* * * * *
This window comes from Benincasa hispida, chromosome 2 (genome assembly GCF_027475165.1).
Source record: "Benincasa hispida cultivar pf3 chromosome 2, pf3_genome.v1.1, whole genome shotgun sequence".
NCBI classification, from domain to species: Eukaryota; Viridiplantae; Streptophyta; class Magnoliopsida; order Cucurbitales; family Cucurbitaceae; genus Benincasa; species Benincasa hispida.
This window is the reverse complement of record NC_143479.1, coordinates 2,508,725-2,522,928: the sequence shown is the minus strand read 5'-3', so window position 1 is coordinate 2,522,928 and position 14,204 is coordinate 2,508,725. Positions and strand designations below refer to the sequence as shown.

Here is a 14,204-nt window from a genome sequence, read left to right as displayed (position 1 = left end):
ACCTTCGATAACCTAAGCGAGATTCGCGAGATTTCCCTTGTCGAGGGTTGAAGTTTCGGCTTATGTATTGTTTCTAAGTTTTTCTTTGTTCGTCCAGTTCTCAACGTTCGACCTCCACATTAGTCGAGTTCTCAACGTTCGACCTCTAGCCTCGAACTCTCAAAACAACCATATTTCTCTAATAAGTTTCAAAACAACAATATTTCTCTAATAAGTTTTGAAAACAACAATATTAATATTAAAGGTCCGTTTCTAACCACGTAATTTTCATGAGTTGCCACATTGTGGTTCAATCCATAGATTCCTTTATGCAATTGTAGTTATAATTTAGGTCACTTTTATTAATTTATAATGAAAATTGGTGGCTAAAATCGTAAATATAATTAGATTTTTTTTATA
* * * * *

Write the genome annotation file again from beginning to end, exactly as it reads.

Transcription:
This window comes from Benincasa hispida, chromosome 2 (genome assembly GCF_027475165.1).
Source record: "Benincasa hispida cultivar pf3 chromosome 2, pf3_genome.v1.1, whole genome shotgun sequence".
NCBI classification, from domain to species: Eukaryota; Viridiplantae; Streptophyta; class Magnoliopsida; order Cucurbitales; family Cucurbitaceae; genus Benincasa; species Benincasa hispida.
This window is the reverse complement of record NC_143479.1, coordinates 2,508,725-2,522,928: the sequence shown is the minus strand read 5'-3', so window position 1 is coordinate 2,522,928 and position 14,204 is coordinate 2,508,725. Positions and strand designations below refer to the sequence as shown.

Here is a 14,204-nt window from a genome sequence, read left to right as displayed (position 1 = left end):
ACCTTCGATAACCTAAGCGAGATTCGCGAGATTTCCCTTGTCGAGGGTTGAAGTTTCGGCTTATGTATTGTTTCTAAGTTTTTCTTTGTTCGTCCAGTTCTCAACGTTCGACCTCCACATTAGTCGAGTTCTCAACGTTCGACCTCTAGCCTCGAACTCTCAAAACAACCATATTTCTCTAATAAGTTTCAAAACAACAATATTTCTCTAATAAGTTTTGAAAACAACAATATTAATATTAAAGGTCCGTTTCTAACCACGTAATTTTCATGAGTTGCCACATTGTGGTTCAATCCATAGATTCCTTTATGCAATTGTAGTTATAATTTAGGTCACTTTTATTAATTTATAATGAAAATTGGTGGCTAAAATCGTAAATATAATTAGATTTTTTTTATA